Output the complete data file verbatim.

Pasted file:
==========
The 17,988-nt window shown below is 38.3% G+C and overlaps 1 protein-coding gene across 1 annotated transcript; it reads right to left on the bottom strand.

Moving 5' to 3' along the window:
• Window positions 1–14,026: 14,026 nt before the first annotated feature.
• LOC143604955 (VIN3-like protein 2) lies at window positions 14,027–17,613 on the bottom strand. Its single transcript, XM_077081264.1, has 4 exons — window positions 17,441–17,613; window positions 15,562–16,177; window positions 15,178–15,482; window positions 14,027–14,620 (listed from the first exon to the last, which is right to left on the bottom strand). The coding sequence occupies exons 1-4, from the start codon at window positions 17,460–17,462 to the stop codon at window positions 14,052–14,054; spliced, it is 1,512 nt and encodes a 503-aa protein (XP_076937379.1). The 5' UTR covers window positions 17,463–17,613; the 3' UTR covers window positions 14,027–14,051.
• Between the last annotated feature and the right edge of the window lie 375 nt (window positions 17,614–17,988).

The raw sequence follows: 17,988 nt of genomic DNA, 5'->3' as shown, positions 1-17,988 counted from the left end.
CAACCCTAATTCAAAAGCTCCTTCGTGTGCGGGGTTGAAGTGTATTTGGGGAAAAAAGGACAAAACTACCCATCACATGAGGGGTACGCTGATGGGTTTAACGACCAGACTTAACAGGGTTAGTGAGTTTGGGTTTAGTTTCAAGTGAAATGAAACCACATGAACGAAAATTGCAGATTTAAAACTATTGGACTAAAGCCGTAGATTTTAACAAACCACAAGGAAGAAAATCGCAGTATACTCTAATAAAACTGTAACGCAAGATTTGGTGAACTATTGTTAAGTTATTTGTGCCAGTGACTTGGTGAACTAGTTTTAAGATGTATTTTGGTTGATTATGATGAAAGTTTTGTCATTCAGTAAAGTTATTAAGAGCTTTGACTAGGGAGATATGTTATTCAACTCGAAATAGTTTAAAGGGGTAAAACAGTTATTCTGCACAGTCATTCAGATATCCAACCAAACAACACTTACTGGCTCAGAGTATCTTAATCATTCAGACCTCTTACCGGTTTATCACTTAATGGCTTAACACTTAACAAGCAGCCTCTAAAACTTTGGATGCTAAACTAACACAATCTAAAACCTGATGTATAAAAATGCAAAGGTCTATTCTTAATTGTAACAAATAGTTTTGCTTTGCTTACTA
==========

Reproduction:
The 17,988-nt window shown below is 38.3% G+C and overlaps 1 protein-coding gene across 1 annotated transcript; it reads right to left on the bottom strand.

Moving 5' to 3' along the window:
• Window positions 1–14,026: 14,026 nt before the first annotated feature.
• LOC143604955 (VIN3-like protein 2) lies at window positions 14,027–17,613 on the bottom strand. Its single transcript, XM_077081264.1, has 4 exons — window positions 17,441–17,613; window positions 15,562–16,177; window positions 15,178–15,482; window positions 14,027–14,620 (listed from the first exon to the last, which is right to left on the bottom strand). The coding sequence occupies exons 1-4, from the start codon at window positions 17,460–17,462 to the stop codon at window positions 14,052–14,054; spliced, it is 1,512 nt and encodes a 503-aa protein (XP_076937379.1). The 5' UTR covers window positions 17,463–17,613; the 3' UTR covers window positions 14,027–14,051.
• Between the last annotated feature and the right edge of the window lie 375 nt (window positions 17,614–17,988).

The raw sequence follows: 17,988 nt of genomic DNA, 5'->3' as shown, positions 1-17,988 counted from the left end.
CAACCCTAATTCAAAAGCTCCTTCGTGTGCGGGGTTGAAGTGTATTTGGGGAAAAAAGGACAAAACTACCCATCACATGAGGGGTACGCTGATGGGTTTAACGACCAGACTTAACAGGGTTAGTGAGTTTGGGTTTAGTTTCAAGTGAAATGAAACCACATGAACGAAAATTGCAGATTTAAAACTATTGGACTAAAGCCGTAGATTTTAACAAACCACAAGGAAGAAAATCGCAGTATACTCTAATAAAACTGTAACGCAAGATTTGGTGAACTATTGTTAAGTTATTTGTGCCAGTGACTTGGTGAACTAGTTTTAAGATGTATTTTGGTTGATTATGATGAAAGTTTTGTCATTCAGTAAAGTTATTAAGAGCTTTGACTAGGGAGATATGTTATTCAACTCGAAATAGTTTAAAGGGGTAAAACAGTTATTCTGCACAGTCATTCAGATATCCAACCAAACAACACTTACTGGCTCAGAGTATCTTAATCATTCAGACCTCTTACCGGTTTATCACTTAATGGCTTAACACTTAACAAGCAGCCTCTAAAACTTTGGATGCTAAACTAACACAATCTAAAACCTGATGTATAAAAATGCAAAGGTCTATTCTTAATTGTAACAAATAGTTTTGCTTTGCTTACTA